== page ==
The UK FCA has released an impact assessment regarding regulations that restrict CFDs products sold to retail customers. How much is the expected reduction of brokers’ profits with FCA CFDs restrictions?
16 January, 2020 | AtoZ Markets – The FCA has proposed rules restricting how contracts for difference (CFDs) and CFD-like options could be sold to retail consumers. According to the FCA, companies have offered CFDs with higher financial leverage (gaining exposure to an asset by paying only a small part of its value). Therefore, a high percentage of these consumers are losing money.
Impact of FCA CFDs Restrictions on Brokerage Profits
Companies offering CFDs will see a reduction in profits of between £ 38.5M and £ 55.3M from 2019 to 2021. This range is based on information gathered from the review of two UK-based CFD companies before and after ESMA’s temporary measures.
The FCA pointed out that the two companies contributed 43 percent of the UK’s CFD market based on customer money. The UK regulator also said that the reduction in net profit (2019-2021) is close to an average of £17 million per year. This represents a 6.7 percent drop in net profit (around 6 percent for the first firm and 10 percent for the second study).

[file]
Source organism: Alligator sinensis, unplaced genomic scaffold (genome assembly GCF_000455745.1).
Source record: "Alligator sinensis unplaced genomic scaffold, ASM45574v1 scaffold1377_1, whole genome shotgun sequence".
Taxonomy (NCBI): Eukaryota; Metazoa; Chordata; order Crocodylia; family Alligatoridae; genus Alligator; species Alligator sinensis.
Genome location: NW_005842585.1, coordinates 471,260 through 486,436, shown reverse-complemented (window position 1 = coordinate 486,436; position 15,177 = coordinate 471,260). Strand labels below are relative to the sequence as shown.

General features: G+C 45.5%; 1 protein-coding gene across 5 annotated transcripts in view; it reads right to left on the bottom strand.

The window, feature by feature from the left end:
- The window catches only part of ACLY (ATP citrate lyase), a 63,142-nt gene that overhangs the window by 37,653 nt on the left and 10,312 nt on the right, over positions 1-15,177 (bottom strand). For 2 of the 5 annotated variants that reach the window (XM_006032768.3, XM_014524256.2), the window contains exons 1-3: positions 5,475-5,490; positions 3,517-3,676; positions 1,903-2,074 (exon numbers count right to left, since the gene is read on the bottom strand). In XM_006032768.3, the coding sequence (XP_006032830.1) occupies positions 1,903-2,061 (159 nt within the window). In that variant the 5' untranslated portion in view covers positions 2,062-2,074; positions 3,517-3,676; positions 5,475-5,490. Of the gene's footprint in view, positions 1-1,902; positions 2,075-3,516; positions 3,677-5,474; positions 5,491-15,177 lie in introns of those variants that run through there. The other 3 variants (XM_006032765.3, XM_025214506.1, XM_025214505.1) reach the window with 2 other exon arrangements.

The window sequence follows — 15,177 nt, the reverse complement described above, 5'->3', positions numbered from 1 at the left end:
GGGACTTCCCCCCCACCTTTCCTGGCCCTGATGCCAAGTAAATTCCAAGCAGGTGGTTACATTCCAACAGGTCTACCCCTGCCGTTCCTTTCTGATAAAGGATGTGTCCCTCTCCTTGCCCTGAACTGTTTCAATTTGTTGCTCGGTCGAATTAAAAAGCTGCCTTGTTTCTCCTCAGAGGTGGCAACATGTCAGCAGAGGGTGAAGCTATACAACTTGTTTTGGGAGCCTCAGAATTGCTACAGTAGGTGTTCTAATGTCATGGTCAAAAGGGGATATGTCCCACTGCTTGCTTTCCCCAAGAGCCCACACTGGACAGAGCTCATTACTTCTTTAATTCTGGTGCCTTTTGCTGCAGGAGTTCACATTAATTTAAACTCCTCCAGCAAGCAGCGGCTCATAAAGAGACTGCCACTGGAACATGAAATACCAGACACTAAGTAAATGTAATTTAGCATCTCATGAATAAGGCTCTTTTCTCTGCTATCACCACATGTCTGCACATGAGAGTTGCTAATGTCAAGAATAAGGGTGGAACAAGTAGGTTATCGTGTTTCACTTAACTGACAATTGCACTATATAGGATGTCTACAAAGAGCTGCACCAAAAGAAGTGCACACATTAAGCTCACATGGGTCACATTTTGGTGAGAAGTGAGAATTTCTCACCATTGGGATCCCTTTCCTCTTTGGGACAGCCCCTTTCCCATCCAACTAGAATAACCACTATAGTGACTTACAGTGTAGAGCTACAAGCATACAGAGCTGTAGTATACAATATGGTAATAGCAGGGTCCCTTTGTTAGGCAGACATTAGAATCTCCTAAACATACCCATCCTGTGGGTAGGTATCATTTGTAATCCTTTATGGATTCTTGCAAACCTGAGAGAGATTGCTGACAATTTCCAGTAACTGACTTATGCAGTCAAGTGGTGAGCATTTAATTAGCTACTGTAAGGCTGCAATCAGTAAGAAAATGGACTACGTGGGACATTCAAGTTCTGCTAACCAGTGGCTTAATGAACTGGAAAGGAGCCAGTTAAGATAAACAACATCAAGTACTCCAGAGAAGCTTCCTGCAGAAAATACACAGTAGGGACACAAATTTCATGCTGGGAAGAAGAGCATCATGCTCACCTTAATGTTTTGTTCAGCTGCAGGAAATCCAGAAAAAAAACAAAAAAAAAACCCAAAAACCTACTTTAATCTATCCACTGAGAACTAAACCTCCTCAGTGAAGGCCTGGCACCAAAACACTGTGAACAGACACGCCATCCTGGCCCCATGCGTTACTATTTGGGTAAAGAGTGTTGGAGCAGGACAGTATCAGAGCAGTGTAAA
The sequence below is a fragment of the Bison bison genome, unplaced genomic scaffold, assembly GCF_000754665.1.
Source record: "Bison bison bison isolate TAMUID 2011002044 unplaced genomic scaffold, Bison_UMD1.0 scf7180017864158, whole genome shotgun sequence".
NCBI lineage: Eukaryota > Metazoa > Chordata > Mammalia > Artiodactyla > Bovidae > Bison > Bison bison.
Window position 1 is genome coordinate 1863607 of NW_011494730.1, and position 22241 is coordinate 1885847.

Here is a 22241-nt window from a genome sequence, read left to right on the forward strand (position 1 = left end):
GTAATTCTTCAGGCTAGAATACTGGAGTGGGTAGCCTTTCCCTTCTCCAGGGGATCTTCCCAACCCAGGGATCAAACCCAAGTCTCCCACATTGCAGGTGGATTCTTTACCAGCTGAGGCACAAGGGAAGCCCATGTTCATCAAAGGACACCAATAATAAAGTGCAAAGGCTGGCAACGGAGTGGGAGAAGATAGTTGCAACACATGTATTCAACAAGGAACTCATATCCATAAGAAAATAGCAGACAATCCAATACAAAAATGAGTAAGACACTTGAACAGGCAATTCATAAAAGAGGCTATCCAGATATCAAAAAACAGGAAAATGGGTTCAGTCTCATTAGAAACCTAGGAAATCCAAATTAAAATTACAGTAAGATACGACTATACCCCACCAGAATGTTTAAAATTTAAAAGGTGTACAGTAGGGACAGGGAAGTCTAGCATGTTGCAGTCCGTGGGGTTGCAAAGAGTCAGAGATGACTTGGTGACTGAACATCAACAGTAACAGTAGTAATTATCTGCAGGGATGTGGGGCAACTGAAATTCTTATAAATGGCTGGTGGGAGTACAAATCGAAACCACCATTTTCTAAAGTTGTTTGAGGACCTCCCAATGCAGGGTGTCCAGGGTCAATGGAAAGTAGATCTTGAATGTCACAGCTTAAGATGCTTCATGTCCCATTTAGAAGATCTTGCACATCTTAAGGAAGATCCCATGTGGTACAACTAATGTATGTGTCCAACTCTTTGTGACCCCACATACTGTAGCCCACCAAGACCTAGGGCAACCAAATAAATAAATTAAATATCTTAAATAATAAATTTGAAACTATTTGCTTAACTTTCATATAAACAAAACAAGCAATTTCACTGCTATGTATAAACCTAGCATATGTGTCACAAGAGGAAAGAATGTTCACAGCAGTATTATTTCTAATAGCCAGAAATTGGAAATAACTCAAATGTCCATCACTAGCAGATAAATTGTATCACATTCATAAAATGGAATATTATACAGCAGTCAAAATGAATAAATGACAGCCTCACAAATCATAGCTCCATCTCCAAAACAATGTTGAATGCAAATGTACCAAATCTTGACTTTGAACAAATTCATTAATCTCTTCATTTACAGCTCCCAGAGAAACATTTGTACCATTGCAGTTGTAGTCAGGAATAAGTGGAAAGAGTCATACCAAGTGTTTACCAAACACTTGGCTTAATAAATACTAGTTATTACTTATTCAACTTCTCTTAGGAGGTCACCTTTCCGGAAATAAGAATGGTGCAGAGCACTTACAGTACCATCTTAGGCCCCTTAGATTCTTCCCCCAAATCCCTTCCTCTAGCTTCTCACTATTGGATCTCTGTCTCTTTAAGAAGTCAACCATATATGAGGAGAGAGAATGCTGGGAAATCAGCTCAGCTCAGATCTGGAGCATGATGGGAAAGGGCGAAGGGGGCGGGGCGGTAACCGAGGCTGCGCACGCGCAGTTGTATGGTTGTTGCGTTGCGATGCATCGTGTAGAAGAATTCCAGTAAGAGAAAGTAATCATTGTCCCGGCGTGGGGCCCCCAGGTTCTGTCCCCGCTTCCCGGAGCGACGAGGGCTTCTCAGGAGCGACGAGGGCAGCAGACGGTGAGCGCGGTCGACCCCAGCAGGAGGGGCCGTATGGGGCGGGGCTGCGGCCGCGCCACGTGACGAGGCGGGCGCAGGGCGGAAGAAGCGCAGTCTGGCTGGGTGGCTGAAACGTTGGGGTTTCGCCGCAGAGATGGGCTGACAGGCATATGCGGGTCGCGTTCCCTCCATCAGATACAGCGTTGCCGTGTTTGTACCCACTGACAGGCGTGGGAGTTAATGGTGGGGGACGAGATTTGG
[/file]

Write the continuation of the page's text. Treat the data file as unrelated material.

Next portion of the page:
Moreover, the CFD rules introduced by the FCA specifies the following:
- Limit leverage to a value between 30: 1 and 2: 1 depending on the volatility of the underlying asset,
- Make negative balance protection mandatory and
- Require a standardized risk warning, among other restrictions.
FCA Cost-Benefit Analysis
Furthermore, the restrictions of the UK regulator go one step further than ESMA, as they apply to a wider range of products. In particular, CFD-like options fall under restrictions. Also, the leverage for CFDs that refer to certain government bonds has been limited.
The regulatory authority considered that there would be minimal on-going costs regarding negative balance protection and risk warnings. The FCA also said in its assessment:
“As a result, in our cost-benefit analysis, we explained that the current costs for businesses would be zero. Some companies suggested that there would be additional costs to display a risk warning. But we have not received any quantification of these costs. The net benefits of these measures far outweigh the expected costs. But, we do not believe it has proportionated to evaluate these costs.”
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